c. With other descriptive metadata (e.g., subject heading(s), descriptor(s), abstract(s)), rather than without.

3. Completeness:

a. All elements considered integral to the publication and offered for sale or distribution must be deposited—e.g., articles, table(s) of contents, front matter, back matter, etc. Includes all associated external files and fonts considered integral to or necessary to view the work as published.

b. All updates, supplements, releases, and supersessions published as part of the work and offered for sale or distribution must be deposited and received in a regular and timely manner for proper maintenance of the deposit.

4. Technological measures that control access to or use of the work should be removed.

B. Electronic-Only Books:

1. Content Format:

a. Book-specific structured/markup format, i.e., XML-based markup formats, with included or accessible DTD/schema, XSD/XSL presentation stylesheet(s), and explicitly stated character encoding:

i. BITS-compliant (NLM Book DTD).

ii. EPUB-compliant.

iii. Other widely-used book DTD/schemas (e.g., TEI, DocBook, etc.).

b. Page-oriented rendition:

i. PDF/UA (Portable Document Format/Universal Accessibility; compliant with ISO 14289-1).

ii. PDF/A (Portable Document Format/Archival; compliant with ISO 19005).

ii. PDF (Portable Document Format; highest quality available, with features such as searchable text, embedded fonts, lossless compression, high resolution images, device-independent specification of colorspace; content tagging; includes document formats such as PDF/X).

c. Other structured markup formats:

i. XHTML or HTML, with DOCTYPE declaration and presentation stylesheet(s).

ii. XML-based document formats (widely-used and publicly-documented), with presentation style sheet(s) if applicable. Includes ODF (ISO/IEC 26300) and OOXML (ISO/IEC 29500).

iii. SGML, with included or accessible DTD.

iv. Other XML-based non-proprietary formats, with presentation stylesheet(s).

v. XML-based formats that use proprietary DTDs or schemas, with presentation stylesheet(s).

d. PDF (web-optimized with searchable text).

e. Other formats:

i. Rich text format.

ii. Plain text.

iii. Widely-used proprietary word processing formats.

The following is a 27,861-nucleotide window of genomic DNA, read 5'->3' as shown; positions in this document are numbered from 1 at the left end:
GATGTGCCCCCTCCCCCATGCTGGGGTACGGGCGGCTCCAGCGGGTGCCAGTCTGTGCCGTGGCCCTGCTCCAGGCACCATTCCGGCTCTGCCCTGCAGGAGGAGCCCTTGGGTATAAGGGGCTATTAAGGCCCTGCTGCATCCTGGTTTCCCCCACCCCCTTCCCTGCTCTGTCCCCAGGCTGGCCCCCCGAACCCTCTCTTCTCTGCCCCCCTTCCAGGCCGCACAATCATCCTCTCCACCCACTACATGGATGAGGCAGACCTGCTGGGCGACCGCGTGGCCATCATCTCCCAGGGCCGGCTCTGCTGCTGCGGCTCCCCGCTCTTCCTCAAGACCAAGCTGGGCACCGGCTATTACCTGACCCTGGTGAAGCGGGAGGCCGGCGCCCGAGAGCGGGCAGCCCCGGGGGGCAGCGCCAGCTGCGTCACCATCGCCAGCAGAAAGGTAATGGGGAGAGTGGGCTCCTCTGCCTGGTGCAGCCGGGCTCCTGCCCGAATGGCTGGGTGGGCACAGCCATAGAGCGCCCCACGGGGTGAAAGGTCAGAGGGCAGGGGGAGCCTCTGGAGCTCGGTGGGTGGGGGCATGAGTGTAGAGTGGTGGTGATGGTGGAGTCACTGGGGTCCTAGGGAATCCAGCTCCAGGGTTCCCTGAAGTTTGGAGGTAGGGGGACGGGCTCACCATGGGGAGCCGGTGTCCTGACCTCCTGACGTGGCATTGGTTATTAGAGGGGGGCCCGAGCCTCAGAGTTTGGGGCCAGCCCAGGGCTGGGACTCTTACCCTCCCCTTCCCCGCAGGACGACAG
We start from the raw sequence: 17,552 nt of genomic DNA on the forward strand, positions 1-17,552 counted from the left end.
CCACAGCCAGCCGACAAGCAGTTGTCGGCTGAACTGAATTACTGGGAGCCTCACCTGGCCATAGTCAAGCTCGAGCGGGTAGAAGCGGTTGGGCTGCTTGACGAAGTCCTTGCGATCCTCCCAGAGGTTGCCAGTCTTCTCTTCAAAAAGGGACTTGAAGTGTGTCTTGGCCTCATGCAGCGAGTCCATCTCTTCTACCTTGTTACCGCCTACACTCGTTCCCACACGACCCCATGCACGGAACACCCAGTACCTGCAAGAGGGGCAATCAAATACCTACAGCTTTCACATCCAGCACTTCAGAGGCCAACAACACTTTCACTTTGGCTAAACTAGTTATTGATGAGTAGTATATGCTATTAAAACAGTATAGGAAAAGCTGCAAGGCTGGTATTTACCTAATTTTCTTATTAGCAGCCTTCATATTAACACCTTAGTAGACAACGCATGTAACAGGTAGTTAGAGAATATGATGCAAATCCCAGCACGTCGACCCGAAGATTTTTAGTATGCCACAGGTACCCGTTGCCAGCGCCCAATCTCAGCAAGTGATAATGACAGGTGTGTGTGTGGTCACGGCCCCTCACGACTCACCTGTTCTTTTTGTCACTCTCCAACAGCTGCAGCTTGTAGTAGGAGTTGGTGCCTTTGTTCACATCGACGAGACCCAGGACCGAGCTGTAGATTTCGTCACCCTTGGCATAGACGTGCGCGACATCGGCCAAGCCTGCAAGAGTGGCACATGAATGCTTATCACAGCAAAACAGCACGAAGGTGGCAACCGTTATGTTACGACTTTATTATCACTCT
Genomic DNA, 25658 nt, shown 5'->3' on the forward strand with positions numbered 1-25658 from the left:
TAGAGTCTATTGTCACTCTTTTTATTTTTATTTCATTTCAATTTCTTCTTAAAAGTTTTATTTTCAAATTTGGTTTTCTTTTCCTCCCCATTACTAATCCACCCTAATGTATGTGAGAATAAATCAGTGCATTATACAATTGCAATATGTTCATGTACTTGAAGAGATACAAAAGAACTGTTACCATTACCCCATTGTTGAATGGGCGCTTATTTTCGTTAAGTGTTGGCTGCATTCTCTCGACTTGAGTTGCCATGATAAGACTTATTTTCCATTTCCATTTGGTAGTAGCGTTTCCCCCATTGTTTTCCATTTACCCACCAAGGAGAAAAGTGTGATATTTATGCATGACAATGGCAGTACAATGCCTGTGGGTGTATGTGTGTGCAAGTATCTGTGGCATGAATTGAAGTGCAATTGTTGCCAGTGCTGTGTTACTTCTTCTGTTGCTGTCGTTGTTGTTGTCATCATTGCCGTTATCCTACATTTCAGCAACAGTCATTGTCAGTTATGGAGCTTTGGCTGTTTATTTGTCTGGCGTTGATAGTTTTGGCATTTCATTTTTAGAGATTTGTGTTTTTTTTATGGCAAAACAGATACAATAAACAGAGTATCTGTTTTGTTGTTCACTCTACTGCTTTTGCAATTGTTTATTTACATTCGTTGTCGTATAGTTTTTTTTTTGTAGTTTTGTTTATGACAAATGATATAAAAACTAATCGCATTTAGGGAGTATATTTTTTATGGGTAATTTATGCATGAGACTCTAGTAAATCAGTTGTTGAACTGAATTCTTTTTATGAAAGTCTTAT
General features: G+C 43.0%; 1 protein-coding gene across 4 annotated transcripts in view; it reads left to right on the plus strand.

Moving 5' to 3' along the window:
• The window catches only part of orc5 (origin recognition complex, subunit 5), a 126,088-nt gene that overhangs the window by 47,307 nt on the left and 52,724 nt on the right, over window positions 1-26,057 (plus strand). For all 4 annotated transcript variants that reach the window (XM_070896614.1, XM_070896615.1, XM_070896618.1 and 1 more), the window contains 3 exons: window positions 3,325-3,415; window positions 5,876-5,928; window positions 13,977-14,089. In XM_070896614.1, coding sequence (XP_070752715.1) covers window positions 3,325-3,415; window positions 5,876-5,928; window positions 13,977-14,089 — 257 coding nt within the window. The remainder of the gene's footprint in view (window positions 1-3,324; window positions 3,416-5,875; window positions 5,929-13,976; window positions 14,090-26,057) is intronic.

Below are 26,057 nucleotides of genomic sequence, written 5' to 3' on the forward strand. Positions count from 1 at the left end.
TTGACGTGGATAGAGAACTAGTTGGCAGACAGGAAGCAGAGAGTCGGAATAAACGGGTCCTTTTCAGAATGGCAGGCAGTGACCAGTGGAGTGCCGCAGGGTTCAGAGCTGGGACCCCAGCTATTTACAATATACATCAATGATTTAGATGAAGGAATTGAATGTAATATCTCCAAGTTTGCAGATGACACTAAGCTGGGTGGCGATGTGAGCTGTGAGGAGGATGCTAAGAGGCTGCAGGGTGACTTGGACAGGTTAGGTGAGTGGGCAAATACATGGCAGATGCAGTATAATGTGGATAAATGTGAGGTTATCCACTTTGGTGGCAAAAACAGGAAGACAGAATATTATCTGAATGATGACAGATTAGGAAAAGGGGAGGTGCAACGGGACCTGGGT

iv. Other text formats not listed here.

2. Metadata Elements: If included with published version of work, descriptive data (metadata) as described below should accompany the deposited material:

a. As supported by format (e.g., standards-based formats such as ONIX, XMP, MODS, or MARCXML either embedded in or accompanying the digital item): title, creator, creation date, place of publication, publisher/producer/distributor, ISBN, contact information.

b. Include if part of published version of work: language of work, other relevant identifiers (e.g., DOI, LCCN, etc.), edition, subject descriptors, abstracts.

3. Rarity and Special Features:

a. Limited editions (including those with special features such as high resolution images.)

b. Editions with the greatest number of unique features (such as additional content, multimedia, interactive elements.)

4. Completeness:

a. For items published in a finite number of separate components, all elements published as part of the work and offered for sale or distribution must be deposited. Includes all associated external files and fonts considered integral to or necessary to view the work as published.

b. All updates, supplements, releases, and supersessions published as part of the work and offered for sale or distribution must be submitted and received in a regular and timely manner for proper maintenance of the deposit.

5. Technological Protection Measures:

a. Copies published in formats that do not contain technological measures controlling access to or use of the work.

b. Copies published with technological measures that control access to or use of the work, and for which the owner has elected to remove such technological measures.

c. Copies otherwise provided in a manner that meets the requirements of § 202.24(a)(5).

End Appendix Start Signature

Dated: October 5, 2020.

Maria Strong,

Acting Register of Copyrights and Director of the U.S. Copyright Office.

Approved by:

Carla D. Hayden,

Librarian of Congress.

End Signature End Supplemental Information

Footnotes

1.  17 U.S.C. 407(a), (b); see generally 37 CFR 202.19.

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4.  Id. at 408(b). Although section 408 states that copies deposited pursuant to the mandatory deposit provision in section 407 may be used to satisfy the registration deposit requirement in section 408, in practice the Office treats copies of works submitted for registration as satisfying the mandatory deposit requirement (assuming the deposit requirements are the same), and not vice versa. 37 CFR 202.19(f)(1), 202.20(e); see 43 FR 763, 768 (Jan. 4, 1978).

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6.  Mandatory Deposit of Published Electronic Works Available Only Online, 75 FR 3863, 3869 (Jan. 25, 2010) (“2010 Interim Rule”); 37 CFR 202.19(c)(5).

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7.  2010 Interim Rule at 3865-66. “Electronic works” are themselves defined as “works fixed and published solely in an electronic format.” 37 CFR 202.24(c)(3).